Local development, prospects?

2 Oct 2018 | News |

I had the opportunity to attend, as an observer, part of the work of the Workshop of the territories which had chosen to settle on the intercommunality of the Bassée Montois, in Ile de France. 24000 inhabitants, few services and activities, away from public transport, a population of neo-rural people who often feels like being rejected, a daily commuting towards the capital and near massive suburbs, this Intercommunality is rural, under exacerbated metropolitan influence, and has sought, for several years, to project and show a difference.
It is my territory, I live there, I was elected (mayor of a village of 650 inhabitants and promoter of the association seine and marne of the rural mayors) and I often participated in the reflections on its future . I, too, exercised my professional vision as a local development expert to gauge the process and its conclusions. This work has suggested to me several reflections.
On the method first, it certainly starts from a good principle by gathering elected officials, experts, qualified persons and technicians of the State. However, is it reasonable in 2018 to talk about a territorial project without consulting the first concerned, the inhabitants? It seems to me that one can no longer, systematically, dissociate private and public spheres, in the utopia that the development of the collective belongs only to the elected.
On the work done, then, which took place in a structured way, alternating reflection workshops, field visits, exchanges with qualified actors, compilation and synthesis of a diversity of data accumulated over time, updated recently by the SCOT and PLUI work. Local elected officials have been in great demand, in addition to their respective commitments, probably too much. Few have participated assiduously in all the works, which leaves, once again, the projection of a common future to the good will or goodwill of some.
Finally, on the conclusions, the road map that has been shared suggests many and many possibilities of development which, from an intellectual point of view, are very interesting. The reality of this intercommunality seems, however, quite different. First, because we can not add work to local elected officials who are already crumbling under the loads and constraints. Then, one wonders if an intercommunality of this size is able to carry projects of this magnitude, its technical resources being reduced to few people, do not speak of its financial means. It would then be necessary to reinforce these numbers to such an extent that it would inevitably blow up the operating costs even before seeing any results. And this even if the State proposes a concentration of its regal devices and a flexibility of execution to optimize the development of the projects. Moreover, it is clear today that the investment capacity of a community is limited, as well as those of its traditional partners (department, region …). Much of it is monopolized by the operation and development of structures.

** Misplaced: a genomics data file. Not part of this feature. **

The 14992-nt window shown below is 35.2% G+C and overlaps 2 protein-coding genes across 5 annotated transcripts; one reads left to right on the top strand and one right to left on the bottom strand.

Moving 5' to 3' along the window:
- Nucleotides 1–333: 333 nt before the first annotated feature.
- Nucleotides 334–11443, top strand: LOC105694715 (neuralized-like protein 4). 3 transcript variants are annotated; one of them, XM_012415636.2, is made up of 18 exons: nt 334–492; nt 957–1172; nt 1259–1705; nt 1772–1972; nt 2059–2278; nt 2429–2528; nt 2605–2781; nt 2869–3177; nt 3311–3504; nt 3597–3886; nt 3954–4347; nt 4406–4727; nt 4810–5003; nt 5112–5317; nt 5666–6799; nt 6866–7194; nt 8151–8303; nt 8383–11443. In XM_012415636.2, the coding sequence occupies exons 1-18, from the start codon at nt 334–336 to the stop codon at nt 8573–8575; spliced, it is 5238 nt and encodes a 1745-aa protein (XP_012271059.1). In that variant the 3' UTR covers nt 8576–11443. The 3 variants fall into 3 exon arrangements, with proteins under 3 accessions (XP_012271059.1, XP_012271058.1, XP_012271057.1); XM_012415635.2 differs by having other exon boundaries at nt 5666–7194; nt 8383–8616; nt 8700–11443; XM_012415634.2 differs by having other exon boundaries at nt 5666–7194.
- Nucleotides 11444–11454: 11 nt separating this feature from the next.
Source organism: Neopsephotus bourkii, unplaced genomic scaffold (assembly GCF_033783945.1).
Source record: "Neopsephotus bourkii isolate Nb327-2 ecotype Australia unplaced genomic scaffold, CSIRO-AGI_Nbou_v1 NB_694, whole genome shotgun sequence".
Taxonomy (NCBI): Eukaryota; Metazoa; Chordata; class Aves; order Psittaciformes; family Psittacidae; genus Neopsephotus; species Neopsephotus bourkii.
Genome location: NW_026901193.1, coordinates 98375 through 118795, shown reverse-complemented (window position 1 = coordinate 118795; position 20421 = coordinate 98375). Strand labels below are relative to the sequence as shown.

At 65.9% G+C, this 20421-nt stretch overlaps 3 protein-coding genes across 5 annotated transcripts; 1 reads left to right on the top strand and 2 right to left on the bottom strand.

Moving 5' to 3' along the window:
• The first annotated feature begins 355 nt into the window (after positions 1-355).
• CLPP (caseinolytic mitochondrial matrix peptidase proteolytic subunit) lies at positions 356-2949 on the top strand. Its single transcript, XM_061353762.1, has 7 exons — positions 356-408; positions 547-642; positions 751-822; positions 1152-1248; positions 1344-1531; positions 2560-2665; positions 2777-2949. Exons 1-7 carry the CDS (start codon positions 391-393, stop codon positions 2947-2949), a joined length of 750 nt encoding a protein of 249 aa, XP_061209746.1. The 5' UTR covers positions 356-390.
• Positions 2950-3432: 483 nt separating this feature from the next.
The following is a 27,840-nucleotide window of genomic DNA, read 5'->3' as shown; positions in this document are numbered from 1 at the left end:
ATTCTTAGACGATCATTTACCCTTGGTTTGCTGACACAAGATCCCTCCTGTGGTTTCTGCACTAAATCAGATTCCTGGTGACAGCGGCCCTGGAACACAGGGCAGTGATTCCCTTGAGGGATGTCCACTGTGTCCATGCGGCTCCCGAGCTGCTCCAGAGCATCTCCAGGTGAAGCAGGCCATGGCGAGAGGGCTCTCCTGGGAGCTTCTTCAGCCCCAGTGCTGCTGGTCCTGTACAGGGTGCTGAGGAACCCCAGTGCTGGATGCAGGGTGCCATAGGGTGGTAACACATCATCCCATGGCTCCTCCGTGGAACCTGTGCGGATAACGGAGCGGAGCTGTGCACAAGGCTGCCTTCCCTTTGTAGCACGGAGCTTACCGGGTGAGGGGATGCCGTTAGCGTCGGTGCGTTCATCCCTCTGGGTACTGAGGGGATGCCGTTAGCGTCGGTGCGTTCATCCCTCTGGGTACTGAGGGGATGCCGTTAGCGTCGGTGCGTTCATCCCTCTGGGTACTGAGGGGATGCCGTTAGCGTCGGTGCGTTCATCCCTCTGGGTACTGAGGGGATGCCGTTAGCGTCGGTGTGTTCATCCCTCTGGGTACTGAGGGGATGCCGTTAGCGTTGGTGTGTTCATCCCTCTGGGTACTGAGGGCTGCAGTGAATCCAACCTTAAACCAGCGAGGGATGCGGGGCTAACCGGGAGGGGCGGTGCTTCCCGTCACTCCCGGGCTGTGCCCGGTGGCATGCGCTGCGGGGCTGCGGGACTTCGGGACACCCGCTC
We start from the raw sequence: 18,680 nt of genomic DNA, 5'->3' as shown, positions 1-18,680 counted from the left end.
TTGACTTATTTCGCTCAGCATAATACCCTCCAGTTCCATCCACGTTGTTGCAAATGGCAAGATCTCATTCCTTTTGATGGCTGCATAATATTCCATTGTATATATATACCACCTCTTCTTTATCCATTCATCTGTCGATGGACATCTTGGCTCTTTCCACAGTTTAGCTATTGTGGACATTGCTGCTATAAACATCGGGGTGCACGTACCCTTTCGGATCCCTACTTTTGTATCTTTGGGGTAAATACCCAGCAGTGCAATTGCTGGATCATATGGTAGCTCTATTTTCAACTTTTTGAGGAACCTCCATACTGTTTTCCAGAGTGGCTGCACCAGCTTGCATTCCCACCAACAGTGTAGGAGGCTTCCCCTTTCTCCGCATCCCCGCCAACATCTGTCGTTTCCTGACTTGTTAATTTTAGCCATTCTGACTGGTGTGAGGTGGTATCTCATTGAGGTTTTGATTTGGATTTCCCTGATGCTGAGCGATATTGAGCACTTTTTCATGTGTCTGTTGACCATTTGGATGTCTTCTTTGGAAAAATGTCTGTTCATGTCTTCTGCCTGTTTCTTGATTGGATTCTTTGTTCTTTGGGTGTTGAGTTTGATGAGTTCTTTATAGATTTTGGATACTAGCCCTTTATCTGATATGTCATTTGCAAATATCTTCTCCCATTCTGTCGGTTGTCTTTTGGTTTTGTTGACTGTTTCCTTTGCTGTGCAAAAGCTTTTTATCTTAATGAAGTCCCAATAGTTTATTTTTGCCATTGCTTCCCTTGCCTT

However, one of the recommendations of this workshop of the territories is particularly innovative. It recommends finding new resources, in particular, for the development of projects through a SCIC type cooperative (Cooperative Society of Collective Interest) that would involve, in the same dynamic, the elected representatives, the project leaders and , possibly, users. In doing so, the initial investment, borne by the community, could thus be paid back (the ROI) by the realization and development of the projects supported. This vision combines a capitalistic approach and a guarantee of a collective vision. It is of real interest because it asks elected officials to change their prism on investment by imagining that public money is delivered through a production. It also associates, in the long term, elected officials and private actors in the same vision of development by sharing governance. More broadly, this suggestion raises the question of the search for means that regularly haunts the short nights of rural elected officials in France. Above all, it encourages a different interest in local resources, especially human resources, found in all territories. They are potential partners.

What to remember from all that ? That, probably, the local elected officials dilute today their efforts and concentrations in a large number of meetings which are too oriented on the technique and less on the projects of development for their territory. This is one of the perverse effects of community reform.
That it is certainly time to experiment with new practices. A community, especially rural, can no longer assume the means of its own development. It would then be necessary to recruit a dozen different experts to carry out the actions revealed by the Workshop of the Territories. It must focus more on the overall management of the territory project and delegate its realization to a group of carriers and users in a win / win logic. It’s a radical change …

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